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SLAPPing Back

SLAPPing Back
Animal activists win money award after City Attorney files intimidation lawsuit

~ By ALLISON MILIONIS ~

t might not affect the size or grandeur of the Los Angeles City Attorney's office holiday party, but the city's lawyers just took a pretty big hit from the animal rights community. On December 14, the Animal Defense League ' Los Angeles (ADLLA) announced it had been awarded a hefty $75,000 for an anti-SLAPP (Strategic Lawsuit Against Public Participation) motion against the city. It's the largest monetary award on record in California for an anti-SLAPP suit.

And it's not the first anti-SLAPP case lost by the City Attorney's office. In 2004, ADLLA received $15,000 in legal fees after winning on a similar appeal. A SLAPP is a form of litigation typically filed by large organizations to intimidate and silence a critic by simply burying them under the cost of mounting a legal defense. A number of states, including California, have enacted anti-SLAPP statutes to prevent the misuse of these suits and level the playing field.

Since 2003, ADLLA has led a boisterous and often irritating campaign against the L.A. Department of Animal Services (LAAS), accusing them of incompetence and egregious abuses against animals and employees. The city has met their persistent criticism with equal resistance. Last year, City Attorney Rocky Delgadillo targeted ADLLA with a 14-count criminal charge, and two activists affiliated with the organization were also charged in a separate case and later acquitted. Currently, ADLLA President Pamelyn Ferdin and her husband, trauma surgeon Jerry Vlasak, are appealing a conviction handed down in June.

ADLLA has not been shy about making demands. Indeed, they are vocal and relentless, often demonstrating at the homes of city officials. But according to the appeals court that handed down the anti-SLAPP decision, the group is acting within the law.

"The majority of these suits are filed when someone is demonstrating in a certain way," says ADLLA attorney John Uribe. "In this case, the City of L.A. aggressively tried to silence these activists because they're vocal, out in the street, and exposing corrupt activities in animal services. We uncovered a design strategy to stop them [ADLLA] from demonstrating."

According to Uribe, internal documents were discovered during the trial that clearly describe a concerted effort to silence the activists. "Animal Services is making claims that it [ADLLA] makes it hard for them to do their job. They're pressuring the city attorney to do something about it."

Why would the city attorney's office be willing to put so much effort into such a long litigious campaign?

"The union," says Uribe. "City attorneys are in the same union as city employees and they're a big voting block. The City Attorney and the mayor's office would want them on their side. There is no other reason why they would be going after ADLLA."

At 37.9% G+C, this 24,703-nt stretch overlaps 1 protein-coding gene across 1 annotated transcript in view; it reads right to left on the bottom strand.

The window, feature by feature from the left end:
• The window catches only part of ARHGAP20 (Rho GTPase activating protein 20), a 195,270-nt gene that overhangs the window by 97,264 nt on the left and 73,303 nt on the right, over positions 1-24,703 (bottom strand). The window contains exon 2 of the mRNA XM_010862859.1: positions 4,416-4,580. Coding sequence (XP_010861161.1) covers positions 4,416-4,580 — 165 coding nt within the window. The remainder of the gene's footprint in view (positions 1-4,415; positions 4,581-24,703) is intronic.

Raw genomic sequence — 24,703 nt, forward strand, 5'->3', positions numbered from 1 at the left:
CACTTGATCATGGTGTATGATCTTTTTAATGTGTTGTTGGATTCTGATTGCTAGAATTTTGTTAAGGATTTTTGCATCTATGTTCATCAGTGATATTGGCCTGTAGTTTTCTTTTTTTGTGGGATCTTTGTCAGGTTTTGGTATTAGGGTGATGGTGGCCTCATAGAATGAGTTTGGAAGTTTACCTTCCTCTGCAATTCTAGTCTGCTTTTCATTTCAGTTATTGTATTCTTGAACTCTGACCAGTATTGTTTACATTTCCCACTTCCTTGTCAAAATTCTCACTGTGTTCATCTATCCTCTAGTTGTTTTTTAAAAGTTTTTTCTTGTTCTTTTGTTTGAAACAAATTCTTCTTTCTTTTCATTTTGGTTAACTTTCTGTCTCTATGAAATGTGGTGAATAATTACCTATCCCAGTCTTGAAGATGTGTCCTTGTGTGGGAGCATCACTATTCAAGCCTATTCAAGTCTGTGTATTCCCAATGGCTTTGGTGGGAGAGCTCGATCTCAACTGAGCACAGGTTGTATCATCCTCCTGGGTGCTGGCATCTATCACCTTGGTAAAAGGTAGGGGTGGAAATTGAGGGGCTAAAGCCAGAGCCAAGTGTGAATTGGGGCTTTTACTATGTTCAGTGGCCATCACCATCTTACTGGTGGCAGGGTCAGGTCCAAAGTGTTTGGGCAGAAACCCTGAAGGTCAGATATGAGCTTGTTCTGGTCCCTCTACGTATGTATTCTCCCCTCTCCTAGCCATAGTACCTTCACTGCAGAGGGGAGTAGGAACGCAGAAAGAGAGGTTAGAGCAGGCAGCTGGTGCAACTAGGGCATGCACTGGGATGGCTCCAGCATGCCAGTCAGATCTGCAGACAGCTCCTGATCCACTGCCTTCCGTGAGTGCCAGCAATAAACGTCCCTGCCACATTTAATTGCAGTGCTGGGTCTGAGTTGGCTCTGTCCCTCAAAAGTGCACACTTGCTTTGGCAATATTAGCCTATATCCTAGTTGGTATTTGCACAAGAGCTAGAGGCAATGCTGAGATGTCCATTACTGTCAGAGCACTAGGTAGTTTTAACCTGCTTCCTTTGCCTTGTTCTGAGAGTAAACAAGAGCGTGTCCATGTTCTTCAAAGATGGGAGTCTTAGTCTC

"Just follow the money trail," says Ferdin. "No mayor wants to piss off a union."

"That ludicrous," says Jeff Rogers, director of communications for Local 347 of the Service Employees International Union, or SEIU, which represents both animal workers and attorneys. "That just shows how out of touch they are. The city attorneys have a duty to follow the law that is completely independent of any union affiliation."

But ADLLA isn't afraid of the union. In 2005, a group of demonstrators picketed outside the home of Local 347 President Julie Butcher, accusing her of harboring corrupt LAAS employees and tying up the mobile adoption program. LAAS did not return calls to CityBeat.

Butcher has no tolerance for ADLLA and, in fact, called them "terrorists" in the L.A. Times. Responding to the current ADLLA court victory, Butcher says, "The reason why there are so many lawsuits by the city is because [ADLLA] continue to do outrageous things, including torturing the workers and the people who love them. It has nothing to do with what union anyone is in."

"The group does not participate in violence of any kind," says Uribe. "The city keeps going after ADLLA rather than change LAAS policy. They've decided it's easier to kill animals than find homes [for them]. ADLLA is asking for no-kill shelters."

Ferdin says they have no intention of backing down, no matter how many law-suits get thrown their way. But it's a costly pursuit for the city and for ADLLA. The monies awarded are just enough to cover legal fees. Ferdin says the city should be putting that toward an adoption campaign rather than going after activists exercising their constitutional rights. "They could have created a really good radio announcement with the $90,000 we've won in appeals."

The thrill of this recent victory is short-lived for Ferdin and Uribe; they have to prepare for their next courtroom battle ' the criminal case against the group. Uribe says it's exhausting but remains committed to working with ADLLA. "This group is doing not just for themselves and for animals, but to fight against government. That's why they feel it's important to expose them."

 

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